Thanks for responding (to everyone!). Yes, very simple things can trigger pain for me.As I understand it, fibro makes you more sensitized to pain. So even simple things like cutting veggies might activate it for you.
Oh, glad to hear! I was dx with epilepsy years ago, but I'm now without meds. I think I could still be having some seizures--I get horrible smells sometimes--but the awful, hard times of the epilepsy seemed to have passed.t's not voluntary but there's no epilepsy or anything like that.
I think most areas of medicine are poorly understood, but there are definitely some that "professionals" have no ideas about.It depends how you view FND, which is an area of medicine that is very poorly understood, though there is growing evidence that individuals with FND have anomalies in brain pattern activations and white matter pathways that aren't present in those without the disorder, which in my opinion is related to the ways in which the brain is altered after experiencing trauma.
I've been on both and come off both. The gabapentin was for seizures initially, and I had terrible side effects. They put me back on it several years later for occipital neuralgia, and it did help some, but...again, awful side effects. Bad side effects with the Cymbalta, as well, and it didn't really help. But I was on it for depression.One of my friends has had luck with gabapentin and Cymbalta for the fibro.
Hm...I got off both with very little problems.Once you get on it you basically can't come off,
Yep, me, too.gabapentin is on my no-fly list.
I've come to disbelieve all instructions to take more or take something else. Doctors just have no idea how to help sometimes.But if it doesn't and they say "double down" and take more, well, the chances of a good outcome are diminishing based on my experience.
Yes! It's especially hard if you are active. I didn't realize how much I did or wanted to do until I couldn't because of the pain. It definitely makes the depression and hopelessness worse.It's so hard to live with chronic pain and limitations on what you can do.
For some, it can be brief with no recurrence. For some, though, it can last...well, for decades. I tend to have short periods where I'm ok (although my ribcage and sternum always hurt--they feel like they are bruised when I press on them) and then flare-ups when I do anything to trigger it. The worst is walking. I love to walk, and it just causes so much pain.I Thought costochondritis only lasted a week or so? I've had it a couple of times and it resolved fairly quickly. I'm wondering if there is a different kind. I'm not trying to question your pain, I really want to know about it if you don't mind.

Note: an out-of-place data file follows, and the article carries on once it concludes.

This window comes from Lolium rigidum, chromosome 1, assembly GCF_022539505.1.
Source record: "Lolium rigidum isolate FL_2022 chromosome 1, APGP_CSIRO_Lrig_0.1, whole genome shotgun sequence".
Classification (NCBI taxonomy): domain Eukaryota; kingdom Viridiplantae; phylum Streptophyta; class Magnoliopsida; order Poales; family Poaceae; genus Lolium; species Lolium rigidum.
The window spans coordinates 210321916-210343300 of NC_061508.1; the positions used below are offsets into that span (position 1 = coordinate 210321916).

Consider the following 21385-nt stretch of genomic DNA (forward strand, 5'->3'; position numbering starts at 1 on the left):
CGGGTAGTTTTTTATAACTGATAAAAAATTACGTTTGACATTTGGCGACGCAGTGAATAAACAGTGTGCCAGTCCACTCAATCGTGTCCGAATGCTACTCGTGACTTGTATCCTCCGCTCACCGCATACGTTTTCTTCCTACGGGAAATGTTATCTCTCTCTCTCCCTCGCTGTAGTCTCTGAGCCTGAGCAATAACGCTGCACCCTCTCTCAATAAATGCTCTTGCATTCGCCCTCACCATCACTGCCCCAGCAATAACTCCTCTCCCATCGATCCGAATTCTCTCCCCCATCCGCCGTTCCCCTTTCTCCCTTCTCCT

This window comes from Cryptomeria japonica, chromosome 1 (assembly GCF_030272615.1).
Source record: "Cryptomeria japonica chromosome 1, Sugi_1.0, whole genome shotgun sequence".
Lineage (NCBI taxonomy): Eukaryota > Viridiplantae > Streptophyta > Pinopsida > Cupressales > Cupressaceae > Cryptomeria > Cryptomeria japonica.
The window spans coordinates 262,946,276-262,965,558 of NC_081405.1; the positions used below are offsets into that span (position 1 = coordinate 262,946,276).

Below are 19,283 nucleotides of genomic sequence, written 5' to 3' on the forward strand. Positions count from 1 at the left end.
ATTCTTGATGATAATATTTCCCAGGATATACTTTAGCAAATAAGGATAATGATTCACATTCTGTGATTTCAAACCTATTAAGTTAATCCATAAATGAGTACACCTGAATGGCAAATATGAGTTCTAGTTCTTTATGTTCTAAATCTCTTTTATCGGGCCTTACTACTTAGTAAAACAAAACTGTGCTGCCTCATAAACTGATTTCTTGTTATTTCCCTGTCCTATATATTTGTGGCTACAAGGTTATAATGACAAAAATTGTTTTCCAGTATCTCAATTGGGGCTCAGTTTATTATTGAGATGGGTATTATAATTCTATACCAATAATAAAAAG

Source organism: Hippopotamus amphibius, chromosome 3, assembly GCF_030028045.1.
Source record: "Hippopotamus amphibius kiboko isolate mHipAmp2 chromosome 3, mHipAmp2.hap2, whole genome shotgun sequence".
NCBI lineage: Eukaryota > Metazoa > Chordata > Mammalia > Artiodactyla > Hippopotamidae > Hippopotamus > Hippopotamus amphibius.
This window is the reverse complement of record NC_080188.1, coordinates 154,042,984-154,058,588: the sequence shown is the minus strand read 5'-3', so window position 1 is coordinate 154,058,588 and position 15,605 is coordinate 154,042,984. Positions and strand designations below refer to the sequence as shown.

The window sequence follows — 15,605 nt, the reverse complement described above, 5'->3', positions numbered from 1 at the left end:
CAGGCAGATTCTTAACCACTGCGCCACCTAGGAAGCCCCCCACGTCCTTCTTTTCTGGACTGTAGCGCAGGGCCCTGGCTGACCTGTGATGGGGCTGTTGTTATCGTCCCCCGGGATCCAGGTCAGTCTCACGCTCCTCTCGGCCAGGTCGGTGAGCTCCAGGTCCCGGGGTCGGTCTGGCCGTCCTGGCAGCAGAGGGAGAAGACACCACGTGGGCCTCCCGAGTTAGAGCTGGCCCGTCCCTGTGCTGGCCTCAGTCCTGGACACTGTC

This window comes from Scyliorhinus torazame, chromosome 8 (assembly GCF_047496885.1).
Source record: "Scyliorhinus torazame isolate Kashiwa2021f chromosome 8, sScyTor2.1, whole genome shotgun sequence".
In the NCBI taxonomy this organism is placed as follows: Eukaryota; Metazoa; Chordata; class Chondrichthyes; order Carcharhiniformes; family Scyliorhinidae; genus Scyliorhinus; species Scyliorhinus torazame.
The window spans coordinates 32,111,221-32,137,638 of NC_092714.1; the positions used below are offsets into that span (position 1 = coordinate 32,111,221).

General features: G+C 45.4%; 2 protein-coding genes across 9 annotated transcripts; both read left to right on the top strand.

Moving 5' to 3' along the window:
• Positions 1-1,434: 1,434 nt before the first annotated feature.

Yeah, I could try that. I haven't up to this point because I think it will cause a whole bunch of other issues. I have trouble going to the regular doctor (and she's about as non-threatening as they come, working in a local clinic and talking more about herself than me--she is the only reason I can go at all right now)--takes me months to schedule, causes an immense amount of anxiety. I have very little trust in medicine and its "professionals." I am noticing it is more of a thing now than it ever was.Can you ask for a referral to pain medicine?
Nobody seems to have any interest at all in helping. I've had pain for years, and it has progressed to the point where I just am wiped out if I go out during the day. Like today. I took my mom shopping--she's 87 and really needed to get out of the house--and the pain has just exhausted me to the point where I just can't do anything. I am functional in that I work, I volunteer, I have two businesses. I think everyone just assumes that, since I can do all these things, the pain isn't that bad.I'm outraged that they didn't refer you already since you've been in such pain for so long. WTF?